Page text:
When President Trump took office, the number of Americans on food stamps exceeded the total population of Canada.
During the previous eight years, the Obama administration had implemented a steady stream of policies that promoted dependency, discouraged work, and made it easier for fraudsters to scam resources away from the truly needy. By 2016, more than one in six American households were receiving food stamps, whether they needed them or not.
The situation was a mess, and it had all developed under the watch of Tom Vilsack, longtime agriculture secretary under the Obama administration.
Four years later, here we go again.
The food stamp program has never had a funding problem. It has always had an accountability problem.
President-elect Joe Biden has selected Vilsack to serve as head of the U.S. Department of Agriculture (USDA), which oversees the food stamp program. While the USDA was originally created to support farmers, food stamps now make up half of the department’s entire $150 billion budget.
Food stamps are also the main expense of the massive Farm Bill passed by Congress every five years. Of the $867 billion in federal spending included in the 2018 farm bill, 76 percent — three out of every four taxpayer dollars — went to nutrition programs, almost entirely the food stamp program.
The food stamp program has never had a funding problem. It has always had an accountability problem, and if history is any indication, states cannot expect a Biden administration to help them maintain integrity and solvency in their programs. Not with Tom Vilsack at the helm of the USDA.
Fortunately, the Trump administration took several actions to promote work and encourage all states to strengthen their own eligibility and work requirements. This included trying to close the Broad-Based Categorical Eligibility (BBCE) loophole that opened the floodgates to millions of dollars of spending on ineligible recipients, including millionaires.
But in the four years before the pandemic, we saw a dramatic turnaround. More than seven million Americans moved off food stamps and toward independence. States that implemented work requirements on food stamps reported thousands of able-bodied citizens moving from welfare to work, rising wages, and millions of state budget dollars freed up for the truly needy.
Tom Vilsack never considered that kind of progress good news. In fact, when Maine reinstated food stamp work requirements that moved thousands of able-bodied adults out of dependency and led to more employment and increased wages in 2014, Vilsack openly criticized Maine Gov. Paul LePage.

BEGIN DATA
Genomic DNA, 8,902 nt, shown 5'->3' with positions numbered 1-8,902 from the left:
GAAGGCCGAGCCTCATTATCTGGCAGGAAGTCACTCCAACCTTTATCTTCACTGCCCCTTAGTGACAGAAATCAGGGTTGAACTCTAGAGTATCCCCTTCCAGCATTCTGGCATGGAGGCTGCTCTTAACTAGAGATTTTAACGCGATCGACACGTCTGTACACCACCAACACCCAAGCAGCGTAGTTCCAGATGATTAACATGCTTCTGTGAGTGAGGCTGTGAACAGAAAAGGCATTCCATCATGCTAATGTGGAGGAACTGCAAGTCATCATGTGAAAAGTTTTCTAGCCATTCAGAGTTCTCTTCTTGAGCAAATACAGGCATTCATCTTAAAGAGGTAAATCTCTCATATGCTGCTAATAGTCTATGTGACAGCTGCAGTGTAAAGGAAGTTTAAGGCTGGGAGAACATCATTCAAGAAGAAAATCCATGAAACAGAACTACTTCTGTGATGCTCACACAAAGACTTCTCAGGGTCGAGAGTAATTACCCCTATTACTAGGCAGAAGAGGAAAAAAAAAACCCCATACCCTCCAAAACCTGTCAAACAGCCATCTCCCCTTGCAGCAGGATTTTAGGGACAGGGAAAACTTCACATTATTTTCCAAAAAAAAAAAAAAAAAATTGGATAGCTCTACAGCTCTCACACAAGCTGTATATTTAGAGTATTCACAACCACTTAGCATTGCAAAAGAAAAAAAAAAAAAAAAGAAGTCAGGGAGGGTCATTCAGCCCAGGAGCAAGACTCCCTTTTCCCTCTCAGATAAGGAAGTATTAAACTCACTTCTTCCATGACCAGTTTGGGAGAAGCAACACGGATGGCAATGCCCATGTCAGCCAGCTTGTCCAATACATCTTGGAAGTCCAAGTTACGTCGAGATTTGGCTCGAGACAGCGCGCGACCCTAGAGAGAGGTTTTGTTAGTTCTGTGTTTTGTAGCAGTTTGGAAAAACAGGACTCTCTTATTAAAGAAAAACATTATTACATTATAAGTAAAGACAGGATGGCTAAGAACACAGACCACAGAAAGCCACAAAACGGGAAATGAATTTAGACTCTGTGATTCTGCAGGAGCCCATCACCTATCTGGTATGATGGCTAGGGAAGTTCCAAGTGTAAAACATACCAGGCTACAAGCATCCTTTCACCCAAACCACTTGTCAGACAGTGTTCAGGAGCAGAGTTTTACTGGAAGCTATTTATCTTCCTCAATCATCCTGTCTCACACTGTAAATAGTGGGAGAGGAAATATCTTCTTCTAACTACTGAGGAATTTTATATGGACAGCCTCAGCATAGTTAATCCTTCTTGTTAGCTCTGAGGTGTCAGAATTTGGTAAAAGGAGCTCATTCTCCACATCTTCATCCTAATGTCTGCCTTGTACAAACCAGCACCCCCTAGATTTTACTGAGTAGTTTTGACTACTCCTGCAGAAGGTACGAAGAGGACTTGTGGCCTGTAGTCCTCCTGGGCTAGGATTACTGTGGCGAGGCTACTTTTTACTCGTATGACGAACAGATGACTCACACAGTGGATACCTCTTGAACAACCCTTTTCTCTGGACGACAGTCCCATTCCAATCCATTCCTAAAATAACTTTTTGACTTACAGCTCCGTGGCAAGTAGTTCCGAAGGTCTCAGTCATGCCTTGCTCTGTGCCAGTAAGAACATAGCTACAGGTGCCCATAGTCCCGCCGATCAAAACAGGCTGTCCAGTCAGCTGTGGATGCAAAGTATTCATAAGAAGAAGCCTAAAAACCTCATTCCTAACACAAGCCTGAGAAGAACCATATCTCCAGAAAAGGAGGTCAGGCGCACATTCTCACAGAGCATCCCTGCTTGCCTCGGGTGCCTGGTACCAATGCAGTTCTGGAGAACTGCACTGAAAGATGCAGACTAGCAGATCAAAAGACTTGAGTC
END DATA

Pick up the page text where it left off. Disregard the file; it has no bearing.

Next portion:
Vilsack failed to recognize the many benefits of getting more people back into the workforce. In Maine, those still participating in the food stamp program needed less assistance overall, since they were working more. As the need for benefits decreased, taxpayers were on track to save between $30 million and $40 million each year.
Work requirements work, which is a good thing — unless you’re Tom Vilsack.
The Trump administration’s efforts to restore food stamp integrity were a proven success. But we are now at a turning point for welfare dependency in the United States. The lockdowns on businesses resulting from COVID-19 have spiked unemployment nationwide.
Last March, 37 million Americans were enrolled in food stamps. Just one month later, six million more had joined the rolls. Some congressional Democrats have viewed this radical setback as a “tremendous opportunity to restructure things to fit our vision,” as House Majority Whip Jim Clyburn said in March.
Americans’ vision is a return to “normal” with their loved ones back to work and their communities moving forward. With an improving economy, this enrollment spike should be — and can be — temporary. But with Vilsack USDA 2.0, it’s unlikely these bloated enrollment numbers will subside any time soon.
During Vilsack’s first attempt at running USDA, enrollment in food stamps continued to grow thanks to his pressure on states to loosen work requirements, expand eligibility, and weaken program integrity. The result was food stamp enrollment spiking by another 13 million people in the three and a half years immediately after the Great Recession ended — nearly twice as much growth as during the entirety of the recession. It took states fighting back to stop the spread of bad policy.
What will happen now, with pandemic-related lockdowns and welfare spikes, followed by Vilsack’s return to USDA? We can expect more of the same: waivers from federal work requirements, long after the economy has recovered; more pressure campaigns to expand eligibility above federal thresholds; continued disregard for financial resources in most states, even allowing millionaires to receive benefits; and turning a blind eye to fraud and abuse.
Joe Biden made a lot of big promises on the campaign trail — to stop the spread of COVID-19, to fight hunger, to fight climate change. By selecting Tom Vilsack to head up the USDA, he is making yet another promise to states on the verge of collapse under the weight of unsustainable food stamp programs: You’re on your own.
Jonathan Ingram is the vice president of policy and research at the Foundation for Government Accountability.
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